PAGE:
Format

Send to

Choose Destination
Nat Commun. 2018 Mar 20;9(1):1145. doi: 10.1038/s41467-018-03326-5.

ZFR coordinates crosstalk between RNA decay and transcription in innate immunity.

Author information

1
Biochemistry and Biophysics Center, National Heart, Lung, and Blood Institute, National Institutes of Health, 50 South Drive, Room 2341, Bethesda, MD, 20892, USA. nazmul.haque@nih.gov.
2
Division of Developmental Biology, National Institute of Child Health and Human Development, National Institutes of Health, 6 Center Drive, Room 2A01, Bethesda, MD, 20892, USA.
3
Biochemistry and Biophysics Center, National Heart, Lung, and Blood Institute, National Institutes of Health, 50 South Drive, Room 2341, Bethesda, MD, 20892, USA. j.hogg@nih.gov.

Abstract

Control of type I interferon production is crucial to combat infection while preventing deleterious inflammatory responses, but the extent of the contribution of post-transcriptional mechanisms to innate immune regulation is unclear. Here, we show that human zinc finger RNA-binding protein (ZFR) represses the interferon response by regulating alternative pre-mRNA splicing. ZFR expression is tightly controlled during macrophage development; monocytes express truncated ZFR isoforms, while macrophages induce full-length ZFR to modulate macrophage-specific alternative splicing. Interferon-stimulated genes are constitutively activated by ZFR depletion, and immunostimulation results in hyper-induction of interferon β (IFNβ/IFNB1). Through whole-genome analyses, we show that ZFR controls interferon signaling by preventing aberrant splicing and nonsense-mediated decay of histone variant macroH2A1/H2AFY mRNAs. Together, our data suggest that regulation of ZFR in macrophage differentiation guards against aberrant interferon responses and reveal a network of mRNA processing and decay that shapes the transcriptional response to infection.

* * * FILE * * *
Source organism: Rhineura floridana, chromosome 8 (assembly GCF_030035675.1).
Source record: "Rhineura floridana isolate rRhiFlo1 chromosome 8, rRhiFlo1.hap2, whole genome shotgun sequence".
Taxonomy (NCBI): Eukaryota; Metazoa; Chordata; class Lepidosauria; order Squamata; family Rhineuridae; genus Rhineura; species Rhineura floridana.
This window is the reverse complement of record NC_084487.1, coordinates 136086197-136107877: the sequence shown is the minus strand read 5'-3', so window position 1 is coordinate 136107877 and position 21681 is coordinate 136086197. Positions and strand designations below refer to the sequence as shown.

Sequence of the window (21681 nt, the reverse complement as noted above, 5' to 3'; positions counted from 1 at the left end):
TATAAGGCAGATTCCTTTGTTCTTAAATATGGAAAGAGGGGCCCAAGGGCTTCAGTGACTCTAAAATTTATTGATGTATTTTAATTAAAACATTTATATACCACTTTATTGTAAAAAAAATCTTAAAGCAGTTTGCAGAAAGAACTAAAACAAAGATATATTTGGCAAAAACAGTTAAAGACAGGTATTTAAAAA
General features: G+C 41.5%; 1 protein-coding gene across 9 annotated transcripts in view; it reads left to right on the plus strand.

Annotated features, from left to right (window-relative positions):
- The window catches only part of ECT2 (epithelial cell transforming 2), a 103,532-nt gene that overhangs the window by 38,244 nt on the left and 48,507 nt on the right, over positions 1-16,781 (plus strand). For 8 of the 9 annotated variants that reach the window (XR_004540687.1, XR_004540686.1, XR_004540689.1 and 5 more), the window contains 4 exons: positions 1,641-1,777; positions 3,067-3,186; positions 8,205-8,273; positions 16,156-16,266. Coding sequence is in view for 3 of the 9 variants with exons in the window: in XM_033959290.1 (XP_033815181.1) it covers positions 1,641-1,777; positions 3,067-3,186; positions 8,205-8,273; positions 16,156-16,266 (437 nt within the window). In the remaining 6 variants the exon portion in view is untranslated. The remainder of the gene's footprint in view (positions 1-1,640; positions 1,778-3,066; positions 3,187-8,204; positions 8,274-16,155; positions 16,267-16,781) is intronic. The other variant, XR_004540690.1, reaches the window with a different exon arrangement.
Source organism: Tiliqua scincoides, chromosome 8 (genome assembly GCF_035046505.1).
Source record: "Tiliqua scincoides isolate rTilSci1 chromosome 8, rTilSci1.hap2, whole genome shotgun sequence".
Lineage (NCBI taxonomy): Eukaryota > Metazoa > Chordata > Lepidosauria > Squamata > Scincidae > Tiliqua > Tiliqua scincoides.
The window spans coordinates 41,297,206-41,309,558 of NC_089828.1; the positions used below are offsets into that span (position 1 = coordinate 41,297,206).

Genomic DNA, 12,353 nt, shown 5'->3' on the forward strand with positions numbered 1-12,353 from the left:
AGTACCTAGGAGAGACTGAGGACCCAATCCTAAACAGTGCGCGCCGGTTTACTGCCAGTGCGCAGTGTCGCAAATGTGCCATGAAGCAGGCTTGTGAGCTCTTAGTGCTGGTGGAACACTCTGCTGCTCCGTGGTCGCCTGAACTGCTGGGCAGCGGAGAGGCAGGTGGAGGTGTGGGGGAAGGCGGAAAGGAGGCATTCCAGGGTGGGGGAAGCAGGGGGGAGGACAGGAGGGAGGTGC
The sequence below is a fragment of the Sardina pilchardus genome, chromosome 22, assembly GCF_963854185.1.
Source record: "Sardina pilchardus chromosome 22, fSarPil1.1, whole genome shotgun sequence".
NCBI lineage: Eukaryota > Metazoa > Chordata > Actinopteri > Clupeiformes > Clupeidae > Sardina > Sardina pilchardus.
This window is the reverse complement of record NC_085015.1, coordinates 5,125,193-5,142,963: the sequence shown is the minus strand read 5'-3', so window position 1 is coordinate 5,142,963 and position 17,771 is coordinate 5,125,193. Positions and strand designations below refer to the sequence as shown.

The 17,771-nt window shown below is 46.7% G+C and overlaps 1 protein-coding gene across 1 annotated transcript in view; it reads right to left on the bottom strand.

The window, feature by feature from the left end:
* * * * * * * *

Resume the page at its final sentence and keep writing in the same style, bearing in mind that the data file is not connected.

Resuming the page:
PMID:
29559679
PMCID:
PMC5861047
DOI:
10.1038/s41467-018-03326-5
[Indexed for MEDLINE]
Free PMC Article

Supplemental Content

Full text links

Icon for Nature Publishing Group Icon for PubMed Central
Loading ...
Support Center